Jukani Wildlife Preditor Park was established in 2005 close to George in Southern Cape. The project was relocated to bigger premises on the outskirts of Mossel Bay under the ownership of Jukani Africa Wildlife (Pty) Ltd, still trading as Jukani Wildlife Preditor Park. By mid 2007 and since then it become a well-known and must visit attraction for the “big cat” enthusiast visiting Mossel Bay in the beautiful Garden Route.
In October 2011 Welisa Holdings a subsiduary of Primates Resort (Pty) Ltd who trade as Monkeyland and Birds of Eden, purchaded the assets of Jukani Africa Wuildlife (PTY) Ltd including all the animals in their care.
These animals were maintained by Welisa Holdings on the Mossel Bay site, while it constructed a wold class facility on Oakhill Farm in the Crags, Plettenberg Bay. In July 2013 all the animals were moved to the new sanctuary site, and on the 1st August the sanctuary opened its doors to the public trading as Jukani Wildlife Sanctuary.
At Jukani the main focus is on conservation education and specifically the plight of large predators in captivity, in SA and all over the world. “Big cats” are extraordinary animals with a dangerous beauty that is both awe inspiring but also fearsome because of their power and ability to kill. However at most wildlife facilities various wildlife species and especially large predatory species are kept as a way of attracting visitors without regard for the animals' physical and emotional needs, they are just commodities to attract visitors. The Jukani approach is one of respect for what each animal represents and we have a personal bond, build on respect and love, with each of the animals living at the sanctuary. We believe that each animal should be treated as an individual with his/her own unique personality and needs.
Visiting Jukani Wildlife Sanctuary is not just about seeing lions, tigers, leopards, wild dogs etc but it is also an informative experience. Our experienced and trained guides will take you on an informative tour of the sanctuary and introduce you to all of our feline and other wildlife “family” members. Not only will they share their knowledge and experience of each species with you, but you will also meet the individual personalities.
Our guides will tell you more about the dangers these animals face in the wild and share with you interesting facts of each species. They will explain the important role of a black backed jackal and that they are actually very brave critters, or the vital role spotted hyenas fulfil in the wild.
Dictionaries define a sanctuary for animals as merely a place where animals are protected from hunting. A true sanctuary for “big cats” should, however, also be a place of refuge to protect them from much more than hunting and/or the petting trade. They must also be protected against exploitation, abuse, neglect and improper care.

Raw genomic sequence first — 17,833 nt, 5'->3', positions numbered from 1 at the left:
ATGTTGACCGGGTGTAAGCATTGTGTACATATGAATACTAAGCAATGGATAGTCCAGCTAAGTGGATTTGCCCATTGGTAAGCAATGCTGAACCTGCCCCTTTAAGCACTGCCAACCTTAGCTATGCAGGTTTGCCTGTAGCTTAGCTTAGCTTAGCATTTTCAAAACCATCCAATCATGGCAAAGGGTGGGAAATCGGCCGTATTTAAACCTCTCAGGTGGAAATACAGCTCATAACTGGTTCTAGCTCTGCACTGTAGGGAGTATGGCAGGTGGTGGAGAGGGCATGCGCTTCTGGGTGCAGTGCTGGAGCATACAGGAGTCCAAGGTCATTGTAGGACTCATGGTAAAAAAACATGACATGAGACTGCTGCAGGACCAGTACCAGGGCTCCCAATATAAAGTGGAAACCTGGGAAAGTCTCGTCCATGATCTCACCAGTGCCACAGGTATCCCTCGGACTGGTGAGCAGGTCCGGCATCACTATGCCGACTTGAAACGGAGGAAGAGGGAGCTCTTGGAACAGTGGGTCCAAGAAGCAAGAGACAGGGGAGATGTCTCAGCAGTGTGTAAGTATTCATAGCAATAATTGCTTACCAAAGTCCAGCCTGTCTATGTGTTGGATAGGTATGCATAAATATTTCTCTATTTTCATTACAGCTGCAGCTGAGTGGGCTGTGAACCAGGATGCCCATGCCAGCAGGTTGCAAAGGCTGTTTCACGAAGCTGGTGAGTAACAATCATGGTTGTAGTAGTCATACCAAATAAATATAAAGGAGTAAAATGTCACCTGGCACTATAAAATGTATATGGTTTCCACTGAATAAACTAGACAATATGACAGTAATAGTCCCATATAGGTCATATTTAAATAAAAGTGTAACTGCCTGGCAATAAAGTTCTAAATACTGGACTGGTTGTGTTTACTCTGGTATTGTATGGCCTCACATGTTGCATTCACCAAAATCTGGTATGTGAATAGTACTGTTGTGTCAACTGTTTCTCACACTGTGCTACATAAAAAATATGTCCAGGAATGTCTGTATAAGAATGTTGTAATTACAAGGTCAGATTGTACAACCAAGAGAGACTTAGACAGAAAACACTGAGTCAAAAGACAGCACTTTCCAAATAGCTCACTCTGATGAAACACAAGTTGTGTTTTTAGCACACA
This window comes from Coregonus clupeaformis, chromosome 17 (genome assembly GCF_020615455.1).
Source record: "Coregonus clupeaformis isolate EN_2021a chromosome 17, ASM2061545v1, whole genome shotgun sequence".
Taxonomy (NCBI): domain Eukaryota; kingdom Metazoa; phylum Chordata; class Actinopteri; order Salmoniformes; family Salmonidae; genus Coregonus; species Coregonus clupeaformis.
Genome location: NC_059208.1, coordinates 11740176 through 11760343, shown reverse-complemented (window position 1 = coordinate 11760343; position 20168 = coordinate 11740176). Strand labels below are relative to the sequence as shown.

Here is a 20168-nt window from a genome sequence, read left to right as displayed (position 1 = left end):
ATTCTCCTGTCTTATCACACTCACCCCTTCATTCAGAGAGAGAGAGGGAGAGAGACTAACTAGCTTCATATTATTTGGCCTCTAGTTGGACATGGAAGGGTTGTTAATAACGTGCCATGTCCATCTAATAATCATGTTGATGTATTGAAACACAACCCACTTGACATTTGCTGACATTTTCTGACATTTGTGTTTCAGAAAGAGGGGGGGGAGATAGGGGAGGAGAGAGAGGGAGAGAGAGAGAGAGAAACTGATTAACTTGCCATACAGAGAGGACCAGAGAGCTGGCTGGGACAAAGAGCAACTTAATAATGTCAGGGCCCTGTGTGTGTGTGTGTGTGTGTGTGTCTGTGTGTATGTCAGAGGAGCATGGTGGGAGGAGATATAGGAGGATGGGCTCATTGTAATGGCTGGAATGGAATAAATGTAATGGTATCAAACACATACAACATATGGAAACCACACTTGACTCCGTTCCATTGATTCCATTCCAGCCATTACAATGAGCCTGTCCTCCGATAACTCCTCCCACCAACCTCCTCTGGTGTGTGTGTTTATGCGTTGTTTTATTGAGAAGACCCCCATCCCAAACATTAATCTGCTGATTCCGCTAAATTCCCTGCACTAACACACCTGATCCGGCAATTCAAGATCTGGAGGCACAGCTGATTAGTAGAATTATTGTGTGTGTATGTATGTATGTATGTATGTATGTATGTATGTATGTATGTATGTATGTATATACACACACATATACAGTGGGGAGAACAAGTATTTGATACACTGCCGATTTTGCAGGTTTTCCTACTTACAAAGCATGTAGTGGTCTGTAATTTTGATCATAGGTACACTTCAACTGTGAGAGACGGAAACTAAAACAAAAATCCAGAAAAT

Jukani Wildlife Sanctuary, provides the predators that live here sanctuary for the duration of their natural lives in an environment where they are respected and cared for, physically and emotionally. The harsh reality is that no predator that has been exposed to human interaction over a period of time, can ever be returned to the wild. However that doesn't imply that they can be exploited by unethical wildlife facilities by allowing animal touching/petting or any other practise where these animals are exploited for human greed and financial gain only. Too many operators of such facilities camouflage their greed and exploitation of animals with a cover of being conservation orientated and tourism driven. How does petting/cuddling a cub or walking with a lion or cheetah on a leash contribute to conservation or to the wellbeing of that animal? The wildlife petting/cuddling/walking industry was born out of human greed only! Not only are the animals subjected to unnatural breeding practises but cubs are stolen from their mothers when only a few days old, subjected and forced into the petting trade and when they grow too big and dangerous they are sold to the highest bidder, others will be shot in so called “canned hunts”, the rest will spend the rest of their lives in horrific conditions without any hope of rescue or a better future.
At Jukani Wuildlife Sanctuary, tourism is used as vehicle to achieve a balance between our conservation education program and the economic and financial realities of securing the future of each predator.
We aim to make our guests part of the Jukani family by introducing you to the individual and not just another predator. Experiencing a massive tiger or lion up close or to see the elusive and shy black leopard, experience the funny antics of our two jaguars when they play in their water pool is not only an unforgettable experience but the individual personality will stay with you forever. Their history and future will tell a story of hope and a life worth living as ambassadors for their families in the wild and captivity.
David Attenborough was quoted saying: “People are not going to care about animal conservation unless they think that animals are worthwhile.” At Jukani Wildlife Sanctuary we make our visitors aware of the plight “Big cats” face.
We make them care.
Jukani Wildlife Sanctuary, N2
Plettenberg Bay, Western Cape
South Africa 6500
Tel +27 (0)44 534 8409
Fax + 27 (0) 86 7608605
Mobile +27 (0)83 444 5216 / +27 (0)82 9795683
GPS: 34°10'41"S; 22°01'32"E
Wild dog at Jukani
Lali the tiger
Black leopard named Spirit